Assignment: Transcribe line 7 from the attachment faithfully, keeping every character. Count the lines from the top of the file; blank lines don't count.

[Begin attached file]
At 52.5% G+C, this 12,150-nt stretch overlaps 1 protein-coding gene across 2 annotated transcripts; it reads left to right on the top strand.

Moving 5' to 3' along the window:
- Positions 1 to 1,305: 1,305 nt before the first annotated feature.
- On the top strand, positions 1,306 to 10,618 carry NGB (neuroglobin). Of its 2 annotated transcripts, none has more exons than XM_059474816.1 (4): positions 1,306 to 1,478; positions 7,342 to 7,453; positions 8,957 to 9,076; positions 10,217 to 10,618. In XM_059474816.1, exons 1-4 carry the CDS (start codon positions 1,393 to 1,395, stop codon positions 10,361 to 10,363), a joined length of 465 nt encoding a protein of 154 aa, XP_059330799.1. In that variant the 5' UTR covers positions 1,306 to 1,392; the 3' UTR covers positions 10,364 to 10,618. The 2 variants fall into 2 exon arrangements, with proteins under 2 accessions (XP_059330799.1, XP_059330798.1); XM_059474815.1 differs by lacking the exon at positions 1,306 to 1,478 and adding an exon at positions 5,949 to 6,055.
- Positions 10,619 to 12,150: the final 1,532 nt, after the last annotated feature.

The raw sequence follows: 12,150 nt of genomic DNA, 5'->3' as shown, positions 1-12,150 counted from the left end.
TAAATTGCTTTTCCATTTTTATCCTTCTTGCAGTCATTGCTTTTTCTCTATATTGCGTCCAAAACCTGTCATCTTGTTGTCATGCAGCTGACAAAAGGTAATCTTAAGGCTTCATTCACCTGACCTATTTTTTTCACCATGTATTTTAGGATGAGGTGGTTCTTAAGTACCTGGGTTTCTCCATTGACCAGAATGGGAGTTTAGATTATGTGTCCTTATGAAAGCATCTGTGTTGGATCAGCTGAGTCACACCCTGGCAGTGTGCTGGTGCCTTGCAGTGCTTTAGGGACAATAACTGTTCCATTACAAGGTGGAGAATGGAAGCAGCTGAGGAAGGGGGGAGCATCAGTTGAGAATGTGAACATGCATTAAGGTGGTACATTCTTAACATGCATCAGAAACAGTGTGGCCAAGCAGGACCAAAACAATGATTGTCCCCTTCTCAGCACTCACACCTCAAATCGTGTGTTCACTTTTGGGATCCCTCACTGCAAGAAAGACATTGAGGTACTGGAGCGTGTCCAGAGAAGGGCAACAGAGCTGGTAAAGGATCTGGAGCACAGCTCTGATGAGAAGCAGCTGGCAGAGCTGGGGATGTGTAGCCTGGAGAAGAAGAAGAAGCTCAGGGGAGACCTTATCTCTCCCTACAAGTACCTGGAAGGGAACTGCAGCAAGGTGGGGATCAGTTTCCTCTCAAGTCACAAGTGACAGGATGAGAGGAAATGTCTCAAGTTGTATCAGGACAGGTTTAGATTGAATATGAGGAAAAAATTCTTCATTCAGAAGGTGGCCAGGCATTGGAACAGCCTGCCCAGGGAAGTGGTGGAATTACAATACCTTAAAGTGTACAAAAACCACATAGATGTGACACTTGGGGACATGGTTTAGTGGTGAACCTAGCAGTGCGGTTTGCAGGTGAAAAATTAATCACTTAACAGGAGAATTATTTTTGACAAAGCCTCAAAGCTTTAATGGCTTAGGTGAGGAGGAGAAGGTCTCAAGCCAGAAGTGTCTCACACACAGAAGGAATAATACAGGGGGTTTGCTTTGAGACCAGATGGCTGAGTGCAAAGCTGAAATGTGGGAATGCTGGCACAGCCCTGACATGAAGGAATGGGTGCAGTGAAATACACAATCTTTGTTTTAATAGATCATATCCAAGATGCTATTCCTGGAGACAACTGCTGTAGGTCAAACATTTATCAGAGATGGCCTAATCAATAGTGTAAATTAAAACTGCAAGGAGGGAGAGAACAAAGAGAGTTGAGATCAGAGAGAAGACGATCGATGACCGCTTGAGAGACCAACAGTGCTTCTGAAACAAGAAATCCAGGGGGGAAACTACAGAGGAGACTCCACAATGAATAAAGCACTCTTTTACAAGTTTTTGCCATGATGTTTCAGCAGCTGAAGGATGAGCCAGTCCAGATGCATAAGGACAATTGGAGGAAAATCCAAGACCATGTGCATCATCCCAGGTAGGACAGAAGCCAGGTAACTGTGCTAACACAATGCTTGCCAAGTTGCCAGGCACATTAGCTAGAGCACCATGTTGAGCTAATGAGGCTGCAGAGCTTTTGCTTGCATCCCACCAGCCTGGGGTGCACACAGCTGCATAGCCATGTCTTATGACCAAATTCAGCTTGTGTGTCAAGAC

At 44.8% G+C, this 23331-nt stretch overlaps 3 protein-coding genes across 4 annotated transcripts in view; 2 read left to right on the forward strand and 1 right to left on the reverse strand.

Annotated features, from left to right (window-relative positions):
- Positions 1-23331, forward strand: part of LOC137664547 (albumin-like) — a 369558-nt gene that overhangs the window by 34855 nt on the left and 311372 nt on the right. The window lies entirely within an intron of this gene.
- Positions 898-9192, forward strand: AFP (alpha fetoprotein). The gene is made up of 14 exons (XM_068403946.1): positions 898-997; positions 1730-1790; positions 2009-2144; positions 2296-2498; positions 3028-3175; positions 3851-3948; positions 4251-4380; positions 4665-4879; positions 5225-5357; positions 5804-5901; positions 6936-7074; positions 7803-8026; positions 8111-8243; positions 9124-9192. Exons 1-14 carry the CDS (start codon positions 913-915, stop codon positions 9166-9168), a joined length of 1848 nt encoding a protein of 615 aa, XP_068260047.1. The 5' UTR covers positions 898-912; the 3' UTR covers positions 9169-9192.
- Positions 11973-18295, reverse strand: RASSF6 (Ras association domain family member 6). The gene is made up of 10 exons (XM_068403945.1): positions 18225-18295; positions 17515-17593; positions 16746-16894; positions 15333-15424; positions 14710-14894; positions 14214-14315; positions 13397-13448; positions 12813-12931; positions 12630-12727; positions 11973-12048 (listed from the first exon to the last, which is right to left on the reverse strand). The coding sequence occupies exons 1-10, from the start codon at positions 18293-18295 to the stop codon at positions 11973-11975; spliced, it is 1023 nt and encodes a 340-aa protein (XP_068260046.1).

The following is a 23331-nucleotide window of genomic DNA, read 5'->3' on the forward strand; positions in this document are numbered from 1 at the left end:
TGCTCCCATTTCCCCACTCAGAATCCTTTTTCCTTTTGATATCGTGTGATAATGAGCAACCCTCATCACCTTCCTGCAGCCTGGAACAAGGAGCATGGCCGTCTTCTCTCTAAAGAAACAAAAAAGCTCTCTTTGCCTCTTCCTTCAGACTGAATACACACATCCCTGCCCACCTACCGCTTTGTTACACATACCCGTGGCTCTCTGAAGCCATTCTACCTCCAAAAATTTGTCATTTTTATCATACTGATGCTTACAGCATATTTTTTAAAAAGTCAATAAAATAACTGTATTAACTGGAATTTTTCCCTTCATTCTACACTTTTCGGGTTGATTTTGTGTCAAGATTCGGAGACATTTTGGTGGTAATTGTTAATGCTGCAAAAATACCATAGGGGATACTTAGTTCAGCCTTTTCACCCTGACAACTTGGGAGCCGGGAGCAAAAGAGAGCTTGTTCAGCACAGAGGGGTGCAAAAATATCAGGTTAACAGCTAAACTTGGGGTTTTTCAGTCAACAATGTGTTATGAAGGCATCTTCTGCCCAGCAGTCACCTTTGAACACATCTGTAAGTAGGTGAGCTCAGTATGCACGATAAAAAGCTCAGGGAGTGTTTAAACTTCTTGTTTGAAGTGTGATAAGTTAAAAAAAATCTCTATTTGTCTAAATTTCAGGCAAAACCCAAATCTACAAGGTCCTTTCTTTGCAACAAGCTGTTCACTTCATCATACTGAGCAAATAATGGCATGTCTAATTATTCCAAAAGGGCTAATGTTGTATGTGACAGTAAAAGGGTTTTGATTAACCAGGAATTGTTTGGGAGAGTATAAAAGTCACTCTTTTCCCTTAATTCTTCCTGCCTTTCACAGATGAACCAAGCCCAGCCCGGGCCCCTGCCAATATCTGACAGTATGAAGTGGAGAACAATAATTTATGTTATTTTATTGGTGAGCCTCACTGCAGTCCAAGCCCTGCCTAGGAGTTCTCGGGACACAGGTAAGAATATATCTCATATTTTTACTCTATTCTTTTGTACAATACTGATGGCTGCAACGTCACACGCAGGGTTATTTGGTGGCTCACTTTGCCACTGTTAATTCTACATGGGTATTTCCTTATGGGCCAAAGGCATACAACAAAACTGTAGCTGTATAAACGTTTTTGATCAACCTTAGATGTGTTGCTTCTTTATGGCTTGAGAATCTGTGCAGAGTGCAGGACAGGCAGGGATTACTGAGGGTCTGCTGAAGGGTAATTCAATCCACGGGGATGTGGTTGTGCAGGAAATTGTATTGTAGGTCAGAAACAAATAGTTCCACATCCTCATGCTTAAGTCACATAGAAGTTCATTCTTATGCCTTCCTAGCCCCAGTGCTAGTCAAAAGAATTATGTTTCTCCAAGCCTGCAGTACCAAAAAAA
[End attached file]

TAAATTGCTTTTCCATTTTTATCCTTCTTGCAGTCATTGCTTTTTCTCTATATTGCGTCCAAAACCTGTCATCTTGTTGTCATGCAGCTGACAAAAGGTAATCTTAAGGCTTCATTCACCTGACCTATTTTTTTCACCATGTATTTTAGGATGAGGTGGTTCTTAAGTACCTGGGTTTCTCCATTGACCAGAATGGGAGTTTAGATTATGTGTCCTTATGAAAGCATCTGTGTTGGATCAGCTGAGTCACACCCTGGCAGTGTGCTGGTGCCTTGCAGTGCTTTAGGGACAATAACTGTTCCATTACAAGGTGGAGAATGGAAGCAGCTGAGGAAGGGGGGAGCATCAGTTGAGAATGTGAACATGCATTAAGGTGGTACATTCTTAACATGCATCAGAAACAGTGTGGCCAAGCAGGACCAAAACAATGATTGTCCCCTTCTCAGCACTCACACCTCAAATCGTGTGTTCACTTTTGGGATCCCTCACTGCAAGAAAGACATTGAGGTACTGGAGCGTGTCCAGAGAAGGGCAACAGAGCTGGTAAAGGATCTGGAGCACAGCTCTGATGAGAAGCAGCTGGCAGAGCTGGGGATGTGTAGCCTGGAGAAGAAGAAGAAGCTCAGGGGAGACCTTATCTCTCCCTACAAGTACCTGGAAGGGAACTGCAGCAAGGTGGGGATCAGTTTCCTCTCAAGTCACAAGTGACAGGATGAGAGGAAATGTCTCAAGTTGTATCAGGACAGGTTTAGATTGAATATGAGGAAAAAATTCTTCATTCAGAAGGTGGCCAGGCATTGGAACAGCCTGCCCAGGGAAGTGGTGGAATTACAATACCTTAAAGTGTACAAAAACCACATAGATGTGACACTTGGGGACATGGTTTAGTGGTGAACCTAGCAGTGCGGTTTGCAGGTGAAAAATTAATCACTTAACAGGAGAATTATTTTTGACAAAGCCTCAAAGCTTTAATGGCTTAGGTGAGGAGGAGAAGGTCTCAAGCCAGAAGTGTCTCACACACAGAAGGAATAATACAGGGGGTTTGCTTTGAGACCAGATGGCTGAGTGCAAAGCTGAAATGTGGGAATGCTGGCACAGCCCTGACATGAAGGAATGGGTGCAGTGAAATACACAATCTTTGTTTTAATAGATCATATCCAAGATGCTATTCCTGGAGACAACTGCTGTAGGTCAAACATTTATCAGAGATGGCCTAATCAATAGTGTAAATTAAAACTGCAAGGAGGGAGAGAACAAAGAGAGTTGAGATCAGAGAGAAGACGATCGATGACCGCTTGAGAGACCAACAGTGCTTCTGAAACAAGAAATCCAGGGGGGAAACTACAGAGGAGACTCCACAATGAATAAAGCACTCTTTTACAAGTTTTTGCCATGATGTTTCAGCAGCTGAAGGATGAGCCAGTCCAGATGCATAAGGACAATTGGAGGAAAATCCAAGACCATGTGCATCATCCCAGGTAGGACAGAAGCCAGGTAACTGTGCTAACACAATGCTTGCCAAGTTGCCAGGCACATTAGCTAGAGCACCATGTTGAGCTAATGAGGCTGCAGAGCTTTTGCTTGCATCCCACCAGCCTGGGGTGCACACAGCTGCATAGCCATGTCTTATGACCAAATTCAGCTTGTGTGTCAAGAC